The surfacestations paper – statistics primer

Fall et al. 2011: The Statistics

By John Neilsen-Gammon (from his blog Climate Abyss – be sure to bookmark it, highly recommended – Anthony)

As I mentioned in my last post, I did a lot of the statistical analysis in the recent paper reporting on the effect of station siting on surface temperature trends.  For those who are curious or extremely bored, here’s how I did the testing:

I was invited to participate after the bulk of the analysis was completed.  I decided to confirm the analysis by doing my own independent analysis.  It showed some differences, and we concluded that the technique I was using was better, so after some more testing we went ahead and used it in the paper.

Trend Generating

One subtle point: we didn’t assess the differences in individual station measurements.  Because the accuracy of US climate trends was the original motivation, we assessed the differences in estimates of US trends using different subsets of the USHCN data.

There are two basic requirements for getting a robust trend estimate over a geographical area.  First, you have to work with anomalies or changes over time (first differences) rather than the raw temperatures themselves.  This is because individual temperatures are very location-specific, whereas anomalies are more uniform.  If it was a cold year in Amarillo, it was probably a cold year in Lubbock too by about the same amount, even though the average temperatures might be 2-3 C different.

The second requirement is to take account of the uneven distribution of stations.  For example, suppose you have climate stations in El Paso, Corpus Christi, and Dallas.  An average of the anomalies at these three stations might be a good approximation to the statewide anomaly.  But if another station gets added near El Paso, you wouldn’t want to do a straight four-station average because it would be too strongly influenced by weather goings-on near El Paso.  A more reasonable approach might be to average the two El Paso stations together first.  The more general principle is that a station should matter more in the overall average if it is far from other stations, and matter less if lots of other stations are nearby.

We chose to meet the first requirement by taking 30-year averages (we tested different periods and different ways of averaging and it didn’t matter much) and averaging stations within the nine climate regions (see Fig. 2 of the paper) before computing a US average.  There are plenty of other approaches; for example, NCDC’s preliminary analysis of siting quality used a gridded analysis, but we checked and our numbers weren’t very different.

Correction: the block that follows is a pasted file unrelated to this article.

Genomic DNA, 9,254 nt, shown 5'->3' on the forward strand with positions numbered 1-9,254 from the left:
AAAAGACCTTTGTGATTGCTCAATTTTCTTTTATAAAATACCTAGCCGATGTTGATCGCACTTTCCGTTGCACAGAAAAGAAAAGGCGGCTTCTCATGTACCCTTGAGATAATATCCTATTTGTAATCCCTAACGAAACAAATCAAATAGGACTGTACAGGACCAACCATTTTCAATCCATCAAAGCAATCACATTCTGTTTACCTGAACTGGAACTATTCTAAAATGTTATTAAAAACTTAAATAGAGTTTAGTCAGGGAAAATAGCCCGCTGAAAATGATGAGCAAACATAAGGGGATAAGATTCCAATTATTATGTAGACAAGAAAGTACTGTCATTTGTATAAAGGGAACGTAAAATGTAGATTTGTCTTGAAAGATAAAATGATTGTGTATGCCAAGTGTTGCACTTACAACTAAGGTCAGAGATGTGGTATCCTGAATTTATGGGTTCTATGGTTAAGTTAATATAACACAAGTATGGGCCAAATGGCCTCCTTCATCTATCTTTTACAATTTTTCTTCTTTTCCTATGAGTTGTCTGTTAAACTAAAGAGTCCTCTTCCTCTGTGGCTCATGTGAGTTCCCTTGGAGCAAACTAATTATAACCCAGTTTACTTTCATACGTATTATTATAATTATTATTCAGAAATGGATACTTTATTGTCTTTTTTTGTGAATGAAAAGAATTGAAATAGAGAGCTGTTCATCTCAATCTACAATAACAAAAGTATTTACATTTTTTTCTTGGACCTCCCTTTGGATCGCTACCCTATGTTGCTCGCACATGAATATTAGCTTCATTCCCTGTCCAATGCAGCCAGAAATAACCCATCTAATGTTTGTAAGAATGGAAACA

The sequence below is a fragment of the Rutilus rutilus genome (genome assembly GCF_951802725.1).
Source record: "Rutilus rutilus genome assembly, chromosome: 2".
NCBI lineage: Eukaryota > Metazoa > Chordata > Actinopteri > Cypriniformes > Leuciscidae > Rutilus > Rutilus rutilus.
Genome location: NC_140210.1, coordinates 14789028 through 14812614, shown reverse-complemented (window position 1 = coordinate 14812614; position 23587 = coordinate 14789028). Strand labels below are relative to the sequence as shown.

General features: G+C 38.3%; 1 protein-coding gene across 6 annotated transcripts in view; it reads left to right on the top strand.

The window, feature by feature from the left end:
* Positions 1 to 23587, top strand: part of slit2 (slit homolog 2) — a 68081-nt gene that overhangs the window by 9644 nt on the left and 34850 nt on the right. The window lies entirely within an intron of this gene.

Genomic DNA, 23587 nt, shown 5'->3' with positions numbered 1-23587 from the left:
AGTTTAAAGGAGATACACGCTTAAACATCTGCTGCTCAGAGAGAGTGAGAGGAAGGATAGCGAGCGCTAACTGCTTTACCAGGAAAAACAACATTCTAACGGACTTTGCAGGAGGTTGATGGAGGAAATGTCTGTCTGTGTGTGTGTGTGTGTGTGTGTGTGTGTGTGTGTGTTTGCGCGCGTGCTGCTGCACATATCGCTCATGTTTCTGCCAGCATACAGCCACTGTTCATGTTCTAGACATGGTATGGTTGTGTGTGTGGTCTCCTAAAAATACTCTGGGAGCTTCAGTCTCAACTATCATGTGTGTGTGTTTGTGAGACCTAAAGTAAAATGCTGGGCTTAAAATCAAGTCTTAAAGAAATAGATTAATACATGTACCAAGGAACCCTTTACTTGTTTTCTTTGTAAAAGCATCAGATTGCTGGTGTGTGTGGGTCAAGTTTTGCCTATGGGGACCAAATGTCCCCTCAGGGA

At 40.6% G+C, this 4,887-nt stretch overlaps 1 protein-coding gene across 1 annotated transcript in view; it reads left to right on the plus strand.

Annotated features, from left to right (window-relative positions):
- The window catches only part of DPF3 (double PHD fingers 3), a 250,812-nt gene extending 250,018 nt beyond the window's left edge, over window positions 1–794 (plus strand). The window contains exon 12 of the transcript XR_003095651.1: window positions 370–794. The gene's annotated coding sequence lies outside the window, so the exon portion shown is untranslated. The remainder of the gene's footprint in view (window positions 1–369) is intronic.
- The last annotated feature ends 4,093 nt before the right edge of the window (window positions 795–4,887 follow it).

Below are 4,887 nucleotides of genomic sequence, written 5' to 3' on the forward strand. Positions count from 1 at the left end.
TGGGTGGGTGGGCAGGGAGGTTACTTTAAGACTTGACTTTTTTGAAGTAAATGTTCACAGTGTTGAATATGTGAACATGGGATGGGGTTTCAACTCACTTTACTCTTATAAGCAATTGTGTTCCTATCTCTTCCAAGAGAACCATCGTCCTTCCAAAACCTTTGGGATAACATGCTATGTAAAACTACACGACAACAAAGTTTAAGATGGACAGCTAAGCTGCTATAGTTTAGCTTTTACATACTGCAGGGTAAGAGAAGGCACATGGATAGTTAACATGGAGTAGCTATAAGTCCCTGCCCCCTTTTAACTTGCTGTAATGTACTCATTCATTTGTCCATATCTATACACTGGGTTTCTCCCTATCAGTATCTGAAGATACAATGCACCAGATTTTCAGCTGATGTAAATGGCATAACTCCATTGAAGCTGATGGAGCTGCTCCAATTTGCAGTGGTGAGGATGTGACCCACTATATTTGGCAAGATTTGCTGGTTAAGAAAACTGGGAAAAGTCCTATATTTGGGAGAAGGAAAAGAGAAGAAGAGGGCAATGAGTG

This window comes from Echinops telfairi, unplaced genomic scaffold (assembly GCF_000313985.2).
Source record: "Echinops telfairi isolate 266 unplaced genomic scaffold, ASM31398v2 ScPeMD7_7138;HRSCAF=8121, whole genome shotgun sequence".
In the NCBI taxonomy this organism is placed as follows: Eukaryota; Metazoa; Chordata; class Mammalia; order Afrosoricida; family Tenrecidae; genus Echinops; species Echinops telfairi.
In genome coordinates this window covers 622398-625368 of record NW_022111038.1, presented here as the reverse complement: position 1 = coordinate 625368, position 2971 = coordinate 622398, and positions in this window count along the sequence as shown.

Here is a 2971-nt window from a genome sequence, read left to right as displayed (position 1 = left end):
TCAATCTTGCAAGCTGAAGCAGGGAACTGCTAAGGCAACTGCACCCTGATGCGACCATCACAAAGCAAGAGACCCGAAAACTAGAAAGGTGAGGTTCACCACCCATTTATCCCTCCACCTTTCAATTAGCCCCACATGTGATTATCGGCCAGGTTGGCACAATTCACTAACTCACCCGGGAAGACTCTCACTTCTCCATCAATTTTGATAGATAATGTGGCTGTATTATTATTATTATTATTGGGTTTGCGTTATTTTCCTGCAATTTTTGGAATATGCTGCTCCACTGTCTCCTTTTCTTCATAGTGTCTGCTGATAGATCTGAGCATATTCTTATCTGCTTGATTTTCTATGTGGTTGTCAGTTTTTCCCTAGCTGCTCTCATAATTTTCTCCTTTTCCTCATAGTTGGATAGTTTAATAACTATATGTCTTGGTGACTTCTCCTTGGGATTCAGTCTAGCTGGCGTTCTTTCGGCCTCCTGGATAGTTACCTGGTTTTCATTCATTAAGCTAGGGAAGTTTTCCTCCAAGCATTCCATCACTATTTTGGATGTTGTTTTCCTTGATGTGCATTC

So, for example, the CRN 1&2 trend was computed by computing the anomalies at each CRN 1&2 (well-sited) station, averaging the anomalies within each climate region, then averaging nationally (using the size of each region as a relative weight), then computing the ordinary least-squares trend of those US averages.

Difference Testing: Monte Carlo

The next task was to determine whether trends from different groups of stations were significantly different from each other.  The standard statistical tests for this compare the difference in slopes with the scatter of points about the trend lines.  But this isn’t appropriate for our data because of a crucial problem: the scatter about the trend line is not uncorrelated noise.  There’s a bit of autocorrelation, but more importantly, the scatter in one set of points is always going to be highly correlated with the scatter in another set of points.  If a particular year was cold, it was cold no matter what quality class of station you use to measure it.

Whatever test we used had to reflect the correlation between different station classes as well as the autocorrelation within a station class.  It also, ideally, would take into account that the distribution of stations among climate regions was uneven so some regions might only have two stations within a class, with each station therefore having a big influence on the overall trends.

No standard test can deal with all that, so I used a Monte Carlo approach.  Ritzy name, simple concept.  In fact, it’s so simple you don’t need to know statistics to understand it.  Given two classes of stations whose trends needed comparing, I randomly assigned stations to each class, while making sure that the total number of stations in each class stayed the same and that each climate region had at least two stations of each class.  I then computed and stored the difference in trends.  I then repeated this process a total of 10,000 times.